I’m Gail Kreitzer, the inventor of the Dashboarding® approach to mental organization which helps busy professionals cultivate work/life balance, mindfulness and efficiency.
Recently, I was invited to contribute an article to a quarterly report published by the Prime Services Business Consulting division of Wells Fargo in NYC. I share my perspective on how fostering a more holistic approach to mental organization is another way to cultivate mindfulness and efficiency.
Consultant, Coach & Speaker
“To a mind that is still, the whole universe surrenders.” - Lao Tzu
Organizational Leadership- Optimizing Your Team’s Performance
By: Gail Kreitzer, Consultant & Coach, Dashboarding Minds
Within the financial sector, increasingly competitive and volatile global market forces often breed acutely demanding corporate cultures, which tend to obliterate work/life boundaries. Even the “best and brightest” employees suffer when work/life demands pile on at a faster pace than they can resolve.
Consider the plight of an employee who, in addition to managing a heavy and complicated workload, may be dealing with their child’s serious illness, a contentious relationship, marriage, or divorce, a declining parent, or mounting financial pressures. More often than not, they find themselves operating in a highly reactive state, working harder, longer and faster in order to manage all of the things that are competing for their limited time and attention.
This type of response can lead to increased stress levels and can negatively impact the “Whole Employee”, which simply refers to an individual’s combined mental, physical and emotional well-being.
Left unchecked, pervasive employee stress and lack of support pose significant risks to a company and its stakeholders. First, it can render traditional approaches to optimizing performance ineffective. Second, the organization may lose valuable institutional knowledge and intellectual property if an employee decides to leave to seek a presumably less stressful environment. Finally, it may
negatively impact a company’s ability to attract new talent, especially from the Millennial and Gen-Z talent pools who tend to prioritize a more “fulfilling” work/life experience.
All of these potential outcomes will directly impact the bottom line. According to a 2017 poll conducted by the American Psychological Association, $300 billion in lost annual productivity can be attributed to workplace stress.
Today, large companies are re-evaluating nearly every aspect of an employee’s work experience in order to cultivate a more “mindful” employee- someone who is better equipped to reflect on the implications of their choices, decisions, and actions. Yoga classes, meditation training, and employee relaxation rooms are becoming more of the rule as opposed to an exception. Additionally, mindfulness training is being incorporated into leadership development and team building exercises. According to market research firm IBISWorld, meditation and mindfulness is estimated to be a $1.1 billion dollar industry and growing rapidly.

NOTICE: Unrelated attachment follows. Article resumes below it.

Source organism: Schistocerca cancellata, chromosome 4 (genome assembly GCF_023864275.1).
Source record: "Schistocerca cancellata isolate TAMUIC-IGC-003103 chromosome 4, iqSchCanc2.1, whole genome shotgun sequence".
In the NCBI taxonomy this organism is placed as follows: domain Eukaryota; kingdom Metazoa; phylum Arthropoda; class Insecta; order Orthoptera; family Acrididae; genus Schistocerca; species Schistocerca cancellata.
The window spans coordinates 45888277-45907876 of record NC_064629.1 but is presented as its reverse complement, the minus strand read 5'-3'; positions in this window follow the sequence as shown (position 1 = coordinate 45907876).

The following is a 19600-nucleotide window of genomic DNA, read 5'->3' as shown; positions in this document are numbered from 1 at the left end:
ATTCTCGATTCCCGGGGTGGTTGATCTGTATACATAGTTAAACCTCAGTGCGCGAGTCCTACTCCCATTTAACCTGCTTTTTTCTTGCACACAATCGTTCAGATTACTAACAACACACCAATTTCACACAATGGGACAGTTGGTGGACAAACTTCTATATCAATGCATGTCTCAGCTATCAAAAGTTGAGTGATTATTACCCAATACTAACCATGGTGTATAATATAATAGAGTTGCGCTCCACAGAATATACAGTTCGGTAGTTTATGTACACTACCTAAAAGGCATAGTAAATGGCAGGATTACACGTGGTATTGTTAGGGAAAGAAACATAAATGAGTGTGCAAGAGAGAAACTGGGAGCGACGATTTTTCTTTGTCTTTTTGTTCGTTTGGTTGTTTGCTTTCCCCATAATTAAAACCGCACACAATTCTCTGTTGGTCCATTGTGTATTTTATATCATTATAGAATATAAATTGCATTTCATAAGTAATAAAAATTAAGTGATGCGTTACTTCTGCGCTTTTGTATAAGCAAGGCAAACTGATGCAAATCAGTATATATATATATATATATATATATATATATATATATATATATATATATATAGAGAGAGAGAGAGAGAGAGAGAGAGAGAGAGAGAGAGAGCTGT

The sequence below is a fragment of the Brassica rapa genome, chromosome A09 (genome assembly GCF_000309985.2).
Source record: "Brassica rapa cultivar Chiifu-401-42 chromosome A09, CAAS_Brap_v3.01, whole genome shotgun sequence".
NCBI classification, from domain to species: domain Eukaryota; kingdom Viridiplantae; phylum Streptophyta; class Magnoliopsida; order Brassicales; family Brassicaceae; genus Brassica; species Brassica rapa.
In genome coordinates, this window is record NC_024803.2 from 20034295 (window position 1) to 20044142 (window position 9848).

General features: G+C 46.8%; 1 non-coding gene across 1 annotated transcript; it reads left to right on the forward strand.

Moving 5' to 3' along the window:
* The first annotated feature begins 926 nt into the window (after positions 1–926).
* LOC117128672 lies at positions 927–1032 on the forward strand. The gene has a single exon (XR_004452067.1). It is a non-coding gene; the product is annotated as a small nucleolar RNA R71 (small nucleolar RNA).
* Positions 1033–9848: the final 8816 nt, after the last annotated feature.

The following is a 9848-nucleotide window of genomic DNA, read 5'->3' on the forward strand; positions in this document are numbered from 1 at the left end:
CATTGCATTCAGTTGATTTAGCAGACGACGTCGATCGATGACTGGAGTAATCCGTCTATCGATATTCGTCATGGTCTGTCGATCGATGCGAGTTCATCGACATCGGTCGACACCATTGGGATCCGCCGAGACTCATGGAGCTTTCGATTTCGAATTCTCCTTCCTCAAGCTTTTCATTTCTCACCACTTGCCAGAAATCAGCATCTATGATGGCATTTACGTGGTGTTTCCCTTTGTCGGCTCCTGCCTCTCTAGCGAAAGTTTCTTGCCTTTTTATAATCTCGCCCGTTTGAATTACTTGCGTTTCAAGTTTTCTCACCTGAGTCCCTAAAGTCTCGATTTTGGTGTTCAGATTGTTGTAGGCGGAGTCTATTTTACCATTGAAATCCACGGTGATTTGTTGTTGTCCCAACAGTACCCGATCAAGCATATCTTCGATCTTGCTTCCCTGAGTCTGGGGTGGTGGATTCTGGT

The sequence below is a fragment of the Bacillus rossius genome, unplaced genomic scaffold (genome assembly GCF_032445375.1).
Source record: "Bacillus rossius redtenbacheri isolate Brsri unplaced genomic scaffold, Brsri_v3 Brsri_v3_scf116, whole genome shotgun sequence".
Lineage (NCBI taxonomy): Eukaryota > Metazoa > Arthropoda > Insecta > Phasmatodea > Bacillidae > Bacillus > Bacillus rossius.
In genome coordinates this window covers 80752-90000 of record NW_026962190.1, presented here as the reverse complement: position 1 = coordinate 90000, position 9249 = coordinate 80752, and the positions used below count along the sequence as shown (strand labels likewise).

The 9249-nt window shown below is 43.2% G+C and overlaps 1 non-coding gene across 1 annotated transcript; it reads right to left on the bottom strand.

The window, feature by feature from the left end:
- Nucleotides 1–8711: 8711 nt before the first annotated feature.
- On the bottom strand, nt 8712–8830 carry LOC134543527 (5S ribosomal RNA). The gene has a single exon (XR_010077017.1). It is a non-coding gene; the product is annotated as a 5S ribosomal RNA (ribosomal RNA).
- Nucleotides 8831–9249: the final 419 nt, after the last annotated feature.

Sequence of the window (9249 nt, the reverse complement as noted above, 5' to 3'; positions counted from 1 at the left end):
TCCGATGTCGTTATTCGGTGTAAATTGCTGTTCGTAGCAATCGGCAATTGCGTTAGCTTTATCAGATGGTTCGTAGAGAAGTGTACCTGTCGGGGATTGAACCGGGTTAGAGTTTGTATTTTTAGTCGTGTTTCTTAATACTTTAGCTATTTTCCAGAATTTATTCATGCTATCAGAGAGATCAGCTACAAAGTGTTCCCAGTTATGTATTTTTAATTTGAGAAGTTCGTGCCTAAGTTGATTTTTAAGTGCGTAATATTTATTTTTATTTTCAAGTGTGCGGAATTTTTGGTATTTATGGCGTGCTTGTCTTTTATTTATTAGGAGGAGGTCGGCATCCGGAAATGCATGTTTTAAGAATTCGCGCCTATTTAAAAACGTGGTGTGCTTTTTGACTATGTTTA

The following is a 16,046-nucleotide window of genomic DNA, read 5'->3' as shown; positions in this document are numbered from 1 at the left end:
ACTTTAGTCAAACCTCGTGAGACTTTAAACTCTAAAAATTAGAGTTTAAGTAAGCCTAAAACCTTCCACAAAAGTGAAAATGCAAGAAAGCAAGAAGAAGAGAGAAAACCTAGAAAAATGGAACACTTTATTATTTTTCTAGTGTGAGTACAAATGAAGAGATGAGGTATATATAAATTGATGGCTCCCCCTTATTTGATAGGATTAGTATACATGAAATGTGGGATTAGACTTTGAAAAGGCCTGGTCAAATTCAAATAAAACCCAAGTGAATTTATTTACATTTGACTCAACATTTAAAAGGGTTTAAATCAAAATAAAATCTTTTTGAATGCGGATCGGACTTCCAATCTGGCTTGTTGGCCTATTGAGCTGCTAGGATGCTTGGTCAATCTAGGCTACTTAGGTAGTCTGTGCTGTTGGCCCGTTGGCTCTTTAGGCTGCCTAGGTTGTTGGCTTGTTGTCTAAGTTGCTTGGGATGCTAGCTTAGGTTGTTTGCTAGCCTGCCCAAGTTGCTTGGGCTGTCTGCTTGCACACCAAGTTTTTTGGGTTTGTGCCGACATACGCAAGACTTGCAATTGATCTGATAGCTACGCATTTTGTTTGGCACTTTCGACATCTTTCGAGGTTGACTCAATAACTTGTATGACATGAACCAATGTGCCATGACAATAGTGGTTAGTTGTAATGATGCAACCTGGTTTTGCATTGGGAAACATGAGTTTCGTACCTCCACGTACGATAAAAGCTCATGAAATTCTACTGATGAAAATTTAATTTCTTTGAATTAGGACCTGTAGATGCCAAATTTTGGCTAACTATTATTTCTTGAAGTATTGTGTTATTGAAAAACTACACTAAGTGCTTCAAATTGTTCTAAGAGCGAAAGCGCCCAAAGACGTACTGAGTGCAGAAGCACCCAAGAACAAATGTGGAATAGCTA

What else can Leaders do to optimize their team’s performance, at a low cost?
An often overlooked, yet highly impactful mindfulness tactic is an employee’s approach to mental organization. Specifically, how they classify, organize, store, and access tasks (and thoughts) in order to prioritize and execute across all areas of their lives. Often, employees utilize a piecemeal approach to their work/life organization, which leaves them feeling scattered and stressed.
If their overall approach is not helping them to actively and continuously distill the relentless onslaught of competing demands, their ability to prioritize and execute effectively will become greatly impaired. The result is a perpetual state of overload.
Instead, leaders can help their employees by providing their teams with an opportunity to evaluate and assess their approach to mental organization in order to determine if it is helping them develop their own performance and attain a balanced approach to the many demands on their time.
Valuable questions to address include:
Does an employee’s approach to organization help them to pragmatically
Foster awareness of the bigger picture as well as the smaller details?
Improve their ability to focus their attention?
Minimize potential distractions?
Operate less reactively and more intentionally?
Clear their minds and identify potential stressors?
Stay tightly connected to their professional and personal priorities?
Efficiently pivot between the different areas of their lives?
In many instances, an employee may not have fully considered their own role in perpetuating their state of overload. Ultimately, the overarching question becomes, “Does the employee leverage an approach to mental organization that focuses primarily on maximizing small slivers of their output, or does it more appropriately focus on the Whole Employee and all of the demands the individual must meet?”
When Leaders make the effort to foster a more mindful and holistic approach to mental organization within their teams, they provide invaluable support that crosses the work/life divide. Their employees, in turn, can better meet the demands of a rapidly evolving work environment.
This article was originally published in Wells Fargo Prime Services Business Consulting June 2019